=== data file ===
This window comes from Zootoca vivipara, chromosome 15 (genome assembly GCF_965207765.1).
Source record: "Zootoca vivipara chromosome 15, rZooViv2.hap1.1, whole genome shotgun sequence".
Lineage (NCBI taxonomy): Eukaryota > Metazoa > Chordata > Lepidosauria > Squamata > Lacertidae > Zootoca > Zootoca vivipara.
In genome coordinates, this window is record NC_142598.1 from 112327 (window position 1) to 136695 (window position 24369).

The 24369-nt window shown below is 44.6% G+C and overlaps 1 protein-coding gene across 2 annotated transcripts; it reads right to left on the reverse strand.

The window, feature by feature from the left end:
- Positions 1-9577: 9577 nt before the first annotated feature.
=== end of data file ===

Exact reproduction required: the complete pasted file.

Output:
This window comes from Zootoca vivipara, chromosome 15 (genome assembly GCF_965207765.1).
Source record: "Zootoca vivipara chromosome 15, rZooViv2.hap1.1, whole genome shotgun sequence".
Lineage (NCBI taxonomy): Eukaryota > Metazoa > Chordata > Lepidosauria > Squamata > Lacertidae > Zootoca > Zootoca vivipara.
In genome coordinates, this window is record NC_142598.1 from 112327 (window position 1) to 136695 (window position 24369).

The 24369-nt window shown below is 44.6% G+C and overlaps 1 protein-coding gene across 2 annotated transcripts; it reads right to left on the reverse strand.

The window, feature by feature from the left end:
- Positions 1-9577: 9577 nt before the first annotated feature.